Lord Young's report Common Sense, Common Safety calls for a shake-up of health and safety measures to an end "senseless" rules and regulations and tackle Britain's "compensation culture".
Prime Minister David Cameron has said he backs all of the proposed reforms and wants to see them implemented. Here is a rundown of Lord Young's main recommendations.
Simplify the claims procedure for personal injury and look into the possibility of doing the same in low value medical negligence cases.
Consider extending the upper limit for road traffic accident personal injury claims to £25,000.
Introduce the recommendations in Lord Justice Jackson's review of civil litigation costs earlier this year which would limit the costs for the losing side in 'no win no fee' actions
Restrict the operation of referral agencies and personal injury lawyers and control the volume and type of advertising.
Ensure people will not be held liable for any consequences due to well-intentioned voluntary acts on their part.
Simplify risk assessment procedures for low hazard workplaces such as offices, classrooms and shops. Simpler interactive risk assessments could be made available on the Health and Safety Executive's website.
Health and Safety Executive to develop checklists for businesses and voluntary organisations in low risk environments to help them record compliance.
Exempt employers from risk assessments for employees working from home in a low hazard environment. Exempt self-employed people in low hazard businesses from risk assessments.
Review procedures by which businesses have to report workplace accidents.
Extend to seven days the period before an injury or accident needs to be reported.
The HSE should re-examine the operation of the Reporting of Injuries, Diseases and Dangerous Occurrences Regulations 1995 to determine whether this is the best approach to providing an accurate national picture of workplace accidents.
Professionalise health and safety consultants with a qualification requirement that all consultants should be accredited to professional bodies. Establish a web-based directory of accredited health and safety consultants.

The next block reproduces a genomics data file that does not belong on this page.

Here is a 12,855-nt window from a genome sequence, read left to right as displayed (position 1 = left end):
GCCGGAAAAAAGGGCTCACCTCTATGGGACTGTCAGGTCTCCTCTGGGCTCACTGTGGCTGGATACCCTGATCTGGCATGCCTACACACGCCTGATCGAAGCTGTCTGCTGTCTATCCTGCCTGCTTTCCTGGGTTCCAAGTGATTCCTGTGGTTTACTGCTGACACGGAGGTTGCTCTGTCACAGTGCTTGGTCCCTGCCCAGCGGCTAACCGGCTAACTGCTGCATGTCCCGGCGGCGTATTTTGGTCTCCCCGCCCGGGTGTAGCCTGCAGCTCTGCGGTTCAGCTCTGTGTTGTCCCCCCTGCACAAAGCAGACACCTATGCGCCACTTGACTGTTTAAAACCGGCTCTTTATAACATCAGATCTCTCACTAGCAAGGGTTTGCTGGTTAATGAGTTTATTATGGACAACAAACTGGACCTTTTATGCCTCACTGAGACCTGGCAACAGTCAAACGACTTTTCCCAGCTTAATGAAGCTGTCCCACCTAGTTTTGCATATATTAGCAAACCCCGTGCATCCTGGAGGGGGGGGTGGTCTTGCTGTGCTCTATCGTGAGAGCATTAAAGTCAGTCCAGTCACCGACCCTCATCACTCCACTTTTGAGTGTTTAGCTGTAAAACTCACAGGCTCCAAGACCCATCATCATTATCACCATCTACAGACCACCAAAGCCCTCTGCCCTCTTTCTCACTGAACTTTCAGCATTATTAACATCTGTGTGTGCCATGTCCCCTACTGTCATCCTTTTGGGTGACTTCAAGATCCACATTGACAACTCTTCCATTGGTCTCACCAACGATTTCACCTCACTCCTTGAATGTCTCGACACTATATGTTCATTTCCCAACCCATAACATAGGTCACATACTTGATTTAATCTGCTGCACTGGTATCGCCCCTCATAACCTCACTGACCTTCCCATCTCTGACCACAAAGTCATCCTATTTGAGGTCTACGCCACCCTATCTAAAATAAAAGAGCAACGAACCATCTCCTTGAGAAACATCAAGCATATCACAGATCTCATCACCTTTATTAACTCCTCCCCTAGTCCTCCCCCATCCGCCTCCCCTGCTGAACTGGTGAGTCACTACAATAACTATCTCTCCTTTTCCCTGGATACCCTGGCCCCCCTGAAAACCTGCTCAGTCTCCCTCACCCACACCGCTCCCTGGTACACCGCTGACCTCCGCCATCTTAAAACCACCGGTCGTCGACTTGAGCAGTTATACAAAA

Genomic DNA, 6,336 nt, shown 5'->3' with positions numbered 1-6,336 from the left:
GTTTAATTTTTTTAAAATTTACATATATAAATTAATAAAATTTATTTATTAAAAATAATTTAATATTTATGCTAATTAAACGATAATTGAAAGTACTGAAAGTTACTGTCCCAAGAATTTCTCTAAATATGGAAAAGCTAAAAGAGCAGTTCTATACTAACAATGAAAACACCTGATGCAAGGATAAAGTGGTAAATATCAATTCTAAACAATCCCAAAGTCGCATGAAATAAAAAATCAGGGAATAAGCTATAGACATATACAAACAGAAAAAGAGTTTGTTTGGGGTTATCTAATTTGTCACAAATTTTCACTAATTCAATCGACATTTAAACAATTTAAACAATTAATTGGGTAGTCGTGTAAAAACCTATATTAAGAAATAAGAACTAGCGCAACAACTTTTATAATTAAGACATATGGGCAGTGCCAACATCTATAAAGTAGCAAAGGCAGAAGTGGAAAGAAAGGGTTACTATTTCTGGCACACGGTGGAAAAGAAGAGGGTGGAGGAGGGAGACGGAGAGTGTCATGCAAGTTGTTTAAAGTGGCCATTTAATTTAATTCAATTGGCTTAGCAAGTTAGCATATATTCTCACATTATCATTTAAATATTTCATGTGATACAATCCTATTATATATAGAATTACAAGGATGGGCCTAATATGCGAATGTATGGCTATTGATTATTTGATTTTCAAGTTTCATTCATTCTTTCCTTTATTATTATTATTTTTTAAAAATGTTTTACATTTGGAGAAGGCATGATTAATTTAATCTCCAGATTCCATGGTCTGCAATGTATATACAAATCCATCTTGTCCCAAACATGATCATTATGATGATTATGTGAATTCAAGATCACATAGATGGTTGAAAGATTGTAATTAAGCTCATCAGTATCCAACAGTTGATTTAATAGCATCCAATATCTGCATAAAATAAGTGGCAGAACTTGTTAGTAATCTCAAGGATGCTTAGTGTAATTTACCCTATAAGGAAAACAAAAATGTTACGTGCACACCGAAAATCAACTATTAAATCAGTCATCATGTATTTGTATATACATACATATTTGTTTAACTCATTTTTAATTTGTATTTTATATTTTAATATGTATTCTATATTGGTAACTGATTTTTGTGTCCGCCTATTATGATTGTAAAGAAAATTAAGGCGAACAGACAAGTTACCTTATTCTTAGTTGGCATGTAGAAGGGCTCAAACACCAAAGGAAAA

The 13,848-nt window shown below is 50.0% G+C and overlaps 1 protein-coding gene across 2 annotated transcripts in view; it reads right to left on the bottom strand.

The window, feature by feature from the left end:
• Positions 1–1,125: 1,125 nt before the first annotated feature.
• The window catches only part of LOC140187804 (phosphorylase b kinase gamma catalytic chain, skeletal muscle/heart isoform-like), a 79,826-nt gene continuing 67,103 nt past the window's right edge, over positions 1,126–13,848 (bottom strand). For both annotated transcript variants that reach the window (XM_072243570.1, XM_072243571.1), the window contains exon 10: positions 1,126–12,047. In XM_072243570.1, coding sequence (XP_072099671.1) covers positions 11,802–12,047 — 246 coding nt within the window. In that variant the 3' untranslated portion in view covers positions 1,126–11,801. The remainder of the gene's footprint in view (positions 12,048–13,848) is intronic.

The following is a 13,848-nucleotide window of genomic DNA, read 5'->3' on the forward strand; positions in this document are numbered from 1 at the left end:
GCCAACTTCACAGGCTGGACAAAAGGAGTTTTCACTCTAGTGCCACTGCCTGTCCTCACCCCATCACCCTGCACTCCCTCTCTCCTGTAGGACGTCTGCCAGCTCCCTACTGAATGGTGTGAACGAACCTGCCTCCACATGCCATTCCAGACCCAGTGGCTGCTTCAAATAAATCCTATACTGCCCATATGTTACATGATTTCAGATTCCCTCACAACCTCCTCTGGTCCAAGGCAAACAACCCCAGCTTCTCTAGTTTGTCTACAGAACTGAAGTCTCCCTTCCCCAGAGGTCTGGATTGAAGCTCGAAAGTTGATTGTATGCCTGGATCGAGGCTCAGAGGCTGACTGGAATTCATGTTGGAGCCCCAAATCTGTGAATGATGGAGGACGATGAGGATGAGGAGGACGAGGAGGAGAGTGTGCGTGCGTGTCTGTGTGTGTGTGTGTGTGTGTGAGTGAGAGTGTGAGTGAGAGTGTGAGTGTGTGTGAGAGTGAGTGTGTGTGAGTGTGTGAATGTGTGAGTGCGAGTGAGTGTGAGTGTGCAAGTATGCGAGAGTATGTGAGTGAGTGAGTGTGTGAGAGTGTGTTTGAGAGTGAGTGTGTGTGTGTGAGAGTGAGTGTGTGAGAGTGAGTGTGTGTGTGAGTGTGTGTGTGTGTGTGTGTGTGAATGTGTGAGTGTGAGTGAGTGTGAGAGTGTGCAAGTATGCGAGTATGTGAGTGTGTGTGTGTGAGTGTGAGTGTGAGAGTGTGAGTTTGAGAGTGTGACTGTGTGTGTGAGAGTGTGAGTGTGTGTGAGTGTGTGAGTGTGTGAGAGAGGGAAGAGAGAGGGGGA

Insurance companies should stop low risk businesses having to employ health and safety consultants to carry out full health and safety risk assessments.
There should be consultation with the insurance industry to ensure that worthwhile activities are not unnecessarily prevented on health and safety grounds. Insurance companies should draw up a code of practice on health and safety for businesses and the voluntary sector.
Introduce a simplified risk assessment for classrooms and a single consent form that covers all activities a child may undertake during his or her time at a school.
Shift from a system of risk assessment to a system of risk-benefit assessment.
Abolish the Adventure Activities Licensing Authority and replace licensing with a code of practice.
Officials who ban events on health and safety grounds should put their reasons in writing.
Citizens should have a right of redress with local authorities carrying out a review of their decision to ban an event.
There should be a right of appeal to an ombudsman who may award damages where it is not possible to reinstate an event.
Consolidate health and safety regulations. The HSE should produce separate guidance under the Code of Practice for low risk small and medium businesses.
Ensure that EU health and safety rules for low risk businesses are not overly prescriptive. Look to enhance the role for the HSE for large multi-site retail businesses as soon as practicable.
Local authority inspectors to be made responsible for both areas. Make mandatory local authority participation in the Food Standards Agency's Food Hygiene Rating Scheme, where businesses serving or selling food to the public will be given a rating of between nought and five.
The ratings will be published on an online database. Encourage the voluntary display of ratings. Allow inspections by other accredited bodies to reduce the burden on local councils.
Police officers and firefighters should not be at risk of investigation or prosecution under health and safety legislation when engaged in the course of their duties if they have put themselves at risk as a result of committing a heroic act.